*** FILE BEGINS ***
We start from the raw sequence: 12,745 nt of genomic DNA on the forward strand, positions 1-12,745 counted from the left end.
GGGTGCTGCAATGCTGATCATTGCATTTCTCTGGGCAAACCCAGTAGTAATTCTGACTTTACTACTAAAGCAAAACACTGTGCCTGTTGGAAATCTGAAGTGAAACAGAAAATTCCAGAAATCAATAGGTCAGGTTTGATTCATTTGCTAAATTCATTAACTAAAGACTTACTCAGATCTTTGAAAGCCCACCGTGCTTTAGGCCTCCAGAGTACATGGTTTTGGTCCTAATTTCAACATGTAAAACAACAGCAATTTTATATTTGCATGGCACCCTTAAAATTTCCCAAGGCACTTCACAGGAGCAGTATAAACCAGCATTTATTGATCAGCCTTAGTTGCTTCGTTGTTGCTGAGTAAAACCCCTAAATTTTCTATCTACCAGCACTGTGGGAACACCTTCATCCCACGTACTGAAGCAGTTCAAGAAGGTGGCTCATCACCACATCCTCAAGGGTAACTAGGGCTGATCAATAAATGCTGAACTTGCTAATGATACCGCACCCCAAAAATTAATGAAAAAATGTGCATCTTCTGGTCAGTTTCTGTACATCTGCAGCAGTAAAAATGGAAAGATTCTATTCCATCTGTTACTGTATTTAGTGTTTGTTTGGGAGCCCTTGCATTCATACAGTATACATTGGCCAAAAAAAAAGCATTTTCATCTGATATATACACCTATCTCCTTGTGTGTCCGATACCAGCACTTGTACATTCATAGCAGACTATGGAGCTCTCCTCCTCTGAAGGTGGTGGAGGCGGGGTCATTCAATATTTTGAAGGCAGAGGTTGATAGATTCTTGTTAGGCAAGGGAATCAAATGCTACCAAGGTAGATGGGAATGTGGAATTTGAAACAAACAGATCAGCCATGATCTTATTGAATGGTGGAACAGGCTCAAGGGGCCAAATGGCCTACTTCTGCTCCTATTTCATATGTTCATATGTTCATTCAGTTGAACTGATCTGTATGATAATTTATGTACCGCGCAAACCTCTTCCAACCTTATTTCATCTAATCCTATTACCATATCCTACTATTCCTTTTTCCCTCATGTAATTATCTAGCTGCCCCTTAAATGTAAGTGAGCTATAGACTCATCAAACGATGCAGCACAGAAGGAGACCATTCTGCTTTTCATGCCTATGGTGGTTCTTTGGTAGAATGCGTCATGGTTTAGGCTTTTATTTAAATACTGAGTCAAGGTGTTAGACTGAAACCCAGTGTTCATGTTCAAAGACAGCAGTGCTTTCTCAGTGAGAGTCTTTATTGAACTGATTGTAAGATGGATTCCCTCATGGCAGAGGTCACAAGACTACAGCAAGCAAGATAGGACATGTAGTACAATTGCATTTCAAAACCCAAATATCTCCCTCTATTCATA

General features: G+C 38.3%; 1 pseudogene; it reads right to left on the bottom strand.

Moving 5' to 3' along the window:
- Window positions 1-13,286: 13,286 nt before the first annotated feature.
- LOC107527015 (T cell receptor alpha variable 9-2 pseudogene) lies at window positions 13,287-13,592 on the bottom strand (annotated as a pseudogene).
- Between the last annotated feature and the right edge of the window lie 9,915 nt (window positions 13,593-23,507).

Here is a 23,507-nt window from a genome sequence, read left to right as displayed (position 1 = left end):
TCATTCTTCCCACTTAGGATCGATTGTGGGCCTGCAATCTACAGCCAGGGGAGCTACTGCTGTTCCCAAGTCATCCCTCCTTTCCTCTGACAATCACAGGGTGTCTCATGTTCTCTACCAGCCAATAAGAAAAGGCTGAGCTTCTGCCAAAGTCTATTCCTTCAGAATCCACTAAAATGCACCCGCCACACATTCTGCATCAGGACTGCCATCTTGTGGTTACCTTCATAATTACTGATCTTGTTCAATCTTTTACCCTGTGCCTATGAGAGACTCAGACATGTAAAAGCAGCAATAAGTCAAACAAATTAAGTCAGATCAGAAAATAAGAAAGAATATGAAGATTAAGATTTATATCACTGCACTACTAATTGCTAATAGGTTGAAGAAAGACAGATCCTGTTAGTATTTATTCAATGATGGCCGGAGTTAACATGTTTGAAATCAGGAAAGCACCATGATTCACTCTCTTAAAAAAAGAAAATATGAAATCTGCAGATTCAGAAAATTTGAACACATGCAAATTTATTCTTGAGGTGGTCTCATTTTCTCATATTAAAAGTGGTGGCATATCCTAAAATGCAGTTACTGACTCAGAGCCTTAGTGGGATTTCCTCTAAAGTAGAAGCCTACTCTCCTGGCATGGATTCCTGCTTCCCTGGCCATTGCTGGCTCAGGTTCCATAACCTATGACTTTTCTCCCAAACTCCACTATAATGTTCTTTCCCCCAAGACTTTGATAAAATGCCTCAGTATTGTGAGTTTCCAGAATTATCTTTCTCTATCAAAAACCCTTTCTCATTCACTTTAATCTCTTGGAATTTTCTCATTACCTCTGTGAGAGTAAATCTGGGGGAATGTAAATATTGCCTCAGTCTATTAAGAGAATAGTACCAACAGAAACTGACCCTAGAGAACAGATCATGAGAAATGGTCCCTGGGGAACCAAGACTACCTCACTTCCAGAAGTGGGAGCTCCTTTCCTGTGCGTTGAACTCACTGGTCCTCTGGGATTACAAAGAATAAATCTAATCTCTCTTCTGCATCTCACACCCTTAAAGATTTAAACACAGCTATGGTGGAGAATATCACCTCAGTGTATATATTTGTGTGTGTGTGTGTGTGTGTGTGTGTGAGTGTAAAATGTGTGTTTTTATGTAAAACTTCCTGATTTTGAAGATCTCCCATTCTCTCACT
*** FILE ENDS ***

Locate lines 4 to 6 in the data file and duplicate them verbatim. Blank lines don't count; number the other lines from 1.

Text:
Moving 5' to 3' along the window:
- Window positions 1-13,286: 13,286 nt before the first annotated feature.
- LOC107527015 (T cell receptor alpha variable 9-2 pseudogene) lies at window positions 13,287-13,592 on the bottom strand (annotated as a pseudogene).